TERI ODOM is the Charles E. and Emma H. Morrison Professor of Chemistry at Northwestern University. Her research focuses on controlling materials at the 100-nanometer scale and investigating their size- and shape-dependent properties. Odom has developed massively parallel, multi-scale nanopatterning tools to generate noble metal structures that can manipulate visible light at the nanoscale. In addition, Odom has designed a platform to investigate hierarchical, anisotropic materials and to exploit their properties in biomedical applications. One such system is pyramidal nanoparticles, which are 3D in structure and are being tested in biological imaging and cancer therapeutic applications. Odom has received numerous honors and awards, including a Radcliffe Institute for Advanced Study Fellowship at Harvard University; an Director’s Pioneer Award from the National Institutes of Health; the Materials Research Society Outstanding Young Investigator Award; the National Fresenius Award from Phi Lambda Upsilon and the American Chemical Society; the Rohm and Haas New Faculty Award; an Alfred P. Sloan Research Fellowship; a DuPont Young Investigator Grant; a National Science Foundation CAREER Award; a Dow Teacher-Scholar Award; the ExxonMobil Solid State Chemistry Faculty Fellowship; and a David and Lucile Packard Fellowship in Science and Engineering. Odom was also the first Chair of the Noble Metal Nanoparticles Gordon Research Conference, whose inaugural meeting was in 2010.
RICARDO RUIZ is a research technologist at Western Digital Corp. His research interests span alternative nanofabrication techniques for storage and memory devices, block copolymer lithography, and colloidal self-assembly. From 2013 to 2016 he managed a Nanopatterning and Self Assembly group at Hitachi Global Storage Technologies (HGST) dedicated to block copolymer and colloidal lithography. Prior to that, he was a research staff member at HGST, where he helped to introduce block copolymer lithography for magnetic bit-patterned media technology. Before joining HGST, he was a postdoctoral scientist at IBM T.J. Watson. He received his Ph.D. in Physics from Vanderbilt University in 2003. He has co-authored over 50 publications and holds 35 US Patents. He is a fellow of the American Physical Society and was the recipient of the 2016 ACS Applied Materials and Interfaces Young Investigator Award.
Jo Ann Shatkin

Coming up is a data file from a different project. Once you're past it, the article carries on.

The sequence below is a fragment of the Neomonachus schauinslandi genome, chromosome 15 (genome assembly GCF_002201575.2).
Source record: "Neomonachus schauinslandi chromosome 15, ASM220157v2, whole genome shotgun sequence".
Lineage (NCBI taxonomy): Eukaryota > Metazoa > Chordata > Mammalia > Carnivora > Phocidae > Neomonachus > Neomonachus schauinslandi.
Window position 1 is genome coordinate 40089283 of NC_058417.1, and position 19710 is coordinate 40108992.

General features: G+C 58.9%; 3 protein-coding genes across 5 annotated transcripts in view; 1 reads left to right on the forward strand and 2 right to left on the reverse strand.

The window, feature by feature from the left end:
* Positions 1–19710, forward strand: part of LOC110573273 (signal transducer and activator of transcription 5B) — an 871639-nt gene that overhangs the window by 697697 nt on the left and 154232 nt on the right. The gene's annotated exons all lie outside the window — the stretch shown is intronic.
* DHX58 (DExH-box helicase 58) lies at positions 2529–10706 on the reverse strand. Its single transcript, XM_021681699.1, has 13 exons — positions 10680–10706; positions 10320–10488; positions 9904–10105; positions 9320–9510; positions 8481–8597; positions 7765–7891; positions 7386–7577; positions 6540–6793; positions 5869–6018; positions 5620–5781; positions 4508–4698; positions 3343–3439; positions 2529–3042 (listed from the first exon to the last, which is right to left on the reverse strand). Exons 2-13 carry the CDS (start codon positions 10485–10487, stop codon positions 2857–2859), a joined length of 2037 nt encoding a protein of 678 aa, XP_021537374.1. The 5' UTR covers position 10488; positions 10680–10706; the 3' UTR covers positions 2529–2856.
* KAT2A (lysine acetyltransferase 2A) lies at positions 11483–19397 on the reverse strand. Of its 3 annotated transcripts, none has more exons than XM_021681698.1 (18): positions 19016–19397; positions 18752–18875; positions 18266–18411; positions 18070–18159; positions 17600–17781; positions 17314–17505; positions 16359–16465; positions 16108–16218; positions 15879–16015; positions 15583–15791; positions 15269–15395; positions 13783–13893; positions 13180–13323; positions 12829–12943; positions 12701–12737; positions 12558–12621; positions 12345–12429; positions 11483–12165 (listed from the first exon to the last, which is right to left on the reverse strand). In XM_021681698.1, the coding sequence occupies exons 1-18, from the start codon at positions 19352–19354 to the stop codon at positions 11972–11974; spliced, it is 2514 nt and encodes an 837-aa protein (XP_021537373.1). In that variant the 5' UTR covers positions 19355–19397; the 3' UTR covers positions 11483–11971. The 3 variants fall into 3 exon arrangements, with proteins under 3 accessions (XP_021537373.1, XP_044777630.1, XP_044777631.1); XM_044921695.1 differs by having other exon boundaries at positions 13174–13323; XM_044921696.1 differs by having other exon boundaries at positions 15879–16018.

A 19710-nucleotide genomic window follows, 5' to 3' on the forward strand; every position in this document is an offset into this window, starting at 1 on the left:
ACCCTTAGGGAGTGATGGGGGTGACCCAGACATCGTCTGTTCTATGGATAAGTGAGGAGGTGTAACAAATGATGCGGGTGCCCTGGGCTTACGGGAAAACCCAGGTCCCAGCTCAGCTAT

JO ANNE SHATKIN is the president and founder of Vireo Advisors. She founded Vireo Advisors in 2013 to provide guidance and leadership– raising the bar on sustainability in innovation. She collaborates with organizations on environmental aspects of new product development and on commercialization of technologies for environmental applications. Dr. Shatkin brings nearly 20 years of expertise in environmental leadership, stakeholder engagement, health and environmental risk analysis, sustainability science, nanotechnology, and life cycle impacts of materials in the environment. Jo Anne brings extensive experience in working with entrepreneurs to guide responsible product development and commercialization. As CEO of CLF Ventures, she worked with early-stage and large organizations on new technology introduction strategies, including business planning, environmental impact assessment, and networking for financing. Dr. Shatkin is an environmental health scientist and recognized expert in environmental science and policy, human health risk assessment, emerging contaminants policy and environmental aspects of nanotechnology. She combines her business acumen and technical expertise into strategies for sustainable innovation. Since 2005, Dr. Shatkin has provided leadership on the responsible development of nanotechnology and on approaches for decision making under uncertainty. She serves on several international committees addressing cutting-edge science policy issues and standardization for emerging nanoscale materials. She also teaches courses, has published papers and book chapters on topics of environmental health and safety, and is working to advance life cycle approaches to risk analysis for nanotechnology, including for product design and development. Dr. Shatkin is author of Nanotechnology Health and Environmental Risks Second Edition (CRC Press 2012). She received an Individually Designed Ph.D. in Environmental Health Science and Policy and her MA in Risk Management and Technology Assessment from Clark University, Worcester, Massachusetts, and earned a Bachelor of Science degree from Worcester Polytechnic University in Molecular Biology and Biotechnology.